How the HBO Max content purge hurts animation


Graphic courtesy of Antonia Hon

Estelle Wong, Contributing Writer

Weeks after HBO Max has announced its intentions to remove titles from the platform in preparation for a merge with Discovery+, dozens of shows have been cut. The animation department took the hardest hit, with HBO Max originals such as “Infinity Train” and “Summer Camp Island” being pulled. Other pulled content includes Cartoon Network shows like “Mao Mao,” “Tig’ N Seek,” and “Victor and Valentino.”

Animation creators were unaware that their work was removed from the platform until after it happened. 

“I found out through my writer friend… He was the head writer on my show, and he texted me the morning of the announcement asking, ‘Hey, did you know about this?’ … They definitely didn’t let me know beforehand,” Diego Molana, creator of “Victor and Valentino”,  said in an interview with Cartoon Brew.

Ordered by Discovery+, suspected reasons for the decision include cost elimination, tax benefits, and to reflect a new strategy to cater to adult content. Another reason, CNBC claims, was that many of these shows were “infrequently watched”; however, demand for Infinity Train, which is 14.4 times higher compared to other TV shows, proves this reason contrary. Information regarding the decision is vague, particularly as many HBO Max workers got laid off in the merger.

The announcement leaves a bad impression on those working in the animation industry. Removing animated shows from HBO Max reduces their accessibility to audiences, hurting the revenue of actors and artists. Though artists receive an initial payment, residuals— compensation after initial payment—are what make the difference for them. Owen Dennis, creator of Infinity Train, wrote in his newsletter that HBO Max reportedly pulled the shows before paying artists their residuals.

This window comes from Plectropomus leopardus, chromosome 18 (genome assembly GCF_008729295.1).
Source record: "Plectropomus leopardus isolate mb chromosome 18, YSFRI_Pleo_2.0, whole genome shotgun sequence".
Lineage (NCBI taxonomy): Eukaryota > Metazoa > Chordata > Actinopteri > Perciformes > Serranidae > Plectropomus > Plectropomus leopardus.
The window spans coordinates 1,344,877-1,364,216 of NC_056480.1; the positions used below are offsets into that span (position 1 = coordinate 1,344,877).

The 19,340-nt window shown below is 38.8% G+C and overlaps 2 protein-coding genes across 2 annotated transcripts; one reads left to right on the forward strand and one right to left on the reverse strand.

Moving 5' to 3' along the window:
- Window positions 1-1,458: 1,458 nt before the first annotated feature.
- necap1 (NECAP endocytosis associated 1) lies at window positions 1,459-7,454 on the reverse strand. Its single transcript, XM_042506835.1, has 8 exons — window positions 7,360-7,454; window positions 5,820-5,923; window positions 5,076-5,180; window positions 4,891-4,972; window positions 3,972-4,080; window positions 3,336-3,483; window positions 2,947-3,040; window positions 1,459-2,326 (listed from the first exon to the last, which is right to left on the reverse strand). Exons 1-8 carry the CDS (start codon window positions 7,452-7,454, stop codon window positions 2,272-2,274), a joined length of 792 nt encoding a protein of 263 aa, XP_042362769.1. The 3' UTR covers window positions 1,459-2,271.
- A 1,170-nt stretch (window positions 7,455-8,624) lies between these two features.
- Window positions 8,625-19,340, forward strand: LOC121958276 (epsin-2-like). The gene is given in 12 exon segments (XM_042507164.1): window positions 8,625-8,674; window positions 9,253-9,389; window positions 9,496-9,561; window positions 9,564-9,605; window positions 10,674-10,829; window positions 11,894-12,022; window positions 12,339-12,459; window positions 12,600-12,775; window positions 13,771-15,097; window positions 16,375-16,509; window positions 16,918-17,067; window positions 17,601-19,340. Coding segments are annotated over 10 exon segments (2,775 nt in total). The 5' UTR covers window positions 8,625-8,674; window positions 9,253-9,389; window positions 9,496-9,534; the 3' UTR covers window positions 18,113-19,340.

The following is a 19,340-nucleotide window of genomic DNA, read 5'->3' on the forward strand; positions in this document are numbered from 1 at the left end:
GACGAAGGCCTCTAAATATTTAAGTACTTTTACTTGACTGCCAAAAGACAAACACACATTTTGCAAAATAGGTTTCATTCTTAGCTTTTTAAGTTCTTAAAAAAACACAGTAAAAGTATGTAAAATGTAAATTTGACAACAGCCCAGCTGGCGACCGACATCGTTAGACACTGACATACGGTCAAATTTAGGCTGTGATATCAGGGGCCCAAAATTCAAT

Additionally, shows that are exclusively streamed on HBO Max usually don’t have physical copies and don’t air on other platforms, making it difficult for artists to access their own work for a portfolio. This limits the ability of artists to find new jobs in the industry, much of which relies on portfolios and connections. And in an age where streaming platforms owned by large corporations control access to digital media, it’s increasingly difficult to preserve media.

“It’s gone. They’re all gone. Like, yeah. I can go on a pirate streaming web site to watch episodes, but my kids can’t. I made this for them,” Levon Jihanian, art director for “Tig ‘N Seek”, tweeted in response to the news.

While the decision may reduce costs for Discovery+ in the short-term, distrust towards HBO Max will hurt its future with animation in the long term, and its reputation will be a warning to showrunners to avoid signing with HBO Max. 

As of now, the full ramifications of this decision are uncertain. But what is known is that the horizon of animation doesn’t look bright.